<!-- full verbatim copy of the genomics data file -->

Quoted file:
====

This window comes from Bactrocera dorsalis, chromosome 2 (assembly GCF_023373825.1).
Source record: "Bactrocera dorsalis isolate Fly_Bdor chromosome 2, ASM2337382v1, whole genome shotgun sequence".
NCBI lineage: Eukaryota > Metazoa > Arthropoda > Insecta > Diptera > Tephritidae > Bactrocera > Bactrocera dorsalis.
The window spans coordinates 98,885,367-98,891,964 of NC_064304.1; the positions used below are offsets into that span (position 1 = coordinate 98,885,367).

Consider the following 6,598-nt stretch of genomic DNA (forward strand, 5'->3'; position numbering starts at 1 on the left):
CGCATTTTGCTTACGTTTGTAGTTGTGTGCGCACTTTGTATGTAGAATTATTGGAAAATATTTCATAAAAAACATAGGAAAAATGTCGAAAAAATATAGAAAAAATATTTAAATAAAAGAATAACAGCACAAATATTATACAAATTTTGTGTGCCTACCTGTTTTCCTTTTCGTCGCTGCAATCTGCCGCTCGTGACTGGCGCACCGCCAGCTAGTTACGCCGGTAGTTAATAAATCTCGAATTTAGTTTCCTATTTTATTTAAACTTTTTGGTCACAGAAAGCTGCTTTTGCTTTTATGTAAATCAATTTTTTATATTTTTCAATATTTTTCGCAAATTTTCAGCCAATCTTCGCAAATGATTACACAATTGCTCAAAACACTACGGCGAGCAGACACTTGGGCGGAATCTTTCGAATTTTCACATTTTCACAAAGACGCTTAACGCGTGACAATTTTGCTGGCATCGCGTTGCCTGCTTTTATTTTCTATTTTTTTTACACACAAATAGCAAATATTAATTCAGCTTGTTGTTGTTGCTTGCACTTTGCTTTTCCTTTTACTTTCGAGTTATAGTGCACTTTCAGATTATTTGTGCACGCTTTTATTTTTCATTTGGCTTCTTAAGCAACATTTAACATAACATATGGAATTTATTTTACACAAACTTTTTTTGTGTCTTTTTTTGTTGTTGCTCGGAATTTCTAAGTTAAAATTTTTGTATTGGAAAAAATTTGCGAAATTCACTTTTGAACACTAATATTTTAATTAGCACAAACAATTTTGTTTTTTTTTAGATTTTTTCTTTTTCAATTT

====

This window comes from Bactrocera dorsalis, chromosome 2 (assembly GCF_023373825.1).
Source record: "Bactrocera dorsalis isolate Fly_Bdor chromosome 2, ASM2337382v1, whole genome shotgun sequence".
NCBI lineage: Eukaryota > Metazoa > Arthropoda > Insecta > Diptera > Tephritidae > Bactrocera > Bactrocera dorsalis.
The window spans coordinates 98,885,367-98,891,964 of NC_064304.1; the positions used below are offsets into that span (position 1 = coordinate 98,885,367).

Consider the following 6,598-nt stretch of genomic DNA (forward strand, 5'->3'; position numbering starts at 1 on the left):
CGCATTTTGCTTACGTTTGTAGTTGTGTGCGCACTTTGTATGTAGAATTATTGGAAAATATTTCATAAAAAACATAGGAAAAATGTCGAAAAAATATAGAAAAAATATTTAAATAAAAGAATAACAGCACAAATATTATACAAATTTTGTGTGCCTACCTGTTTTCCTTTTCGTCGCTGCAATCTGCCGCTCGTGACTGGCGCACCGCCAGCTAGTTACGCCGGTAGTTAATAAATCTCGAATTTAGTTTCCTATTTTATTTAAACTTTTTGGTCACAGAAAGCTGCTTTTGCTTTTATGTAAATCAATTTTTTATATTTTTCAATATTTTTCGCAAATTTTCAGCCAATCTTCGCAAATGATTACACAATTGCTCAAAACACTACGGCGAGCAGACACTTGGGCGGAATCTTTCGAATTTTCACATTTTCACAAAGACGCTTAACGCGTGACAATTTTGCTGGCATCGCGTTGCCTGCTTTTATTTTCTATTTTTTTTACACACAAATAGCAAATATTAATTCAGCTTGTTGTTGTTGCTTGCACTTTGCTTTTCCTTTTACTTTCGAGTTATAGTGCACTTTCAGATTATTTGTGCACGCTTTTATTTTTCATTTGGCTTCTTAAGCAACATTTAACATAACATATGGAATTTATTTTACACAAACTTTTTTTGTGTCTTTTTTTGTTGTTGCTCGGAATTTCTAAGTTAAAATTTTTGTATTGGAAAAAATTTGCGAAATTCACTTTTGAACACTAATATTTTAATTAGCACAAACAATTTTGTTTTTTTTTAGATTTTTTCTTTTTCAATTT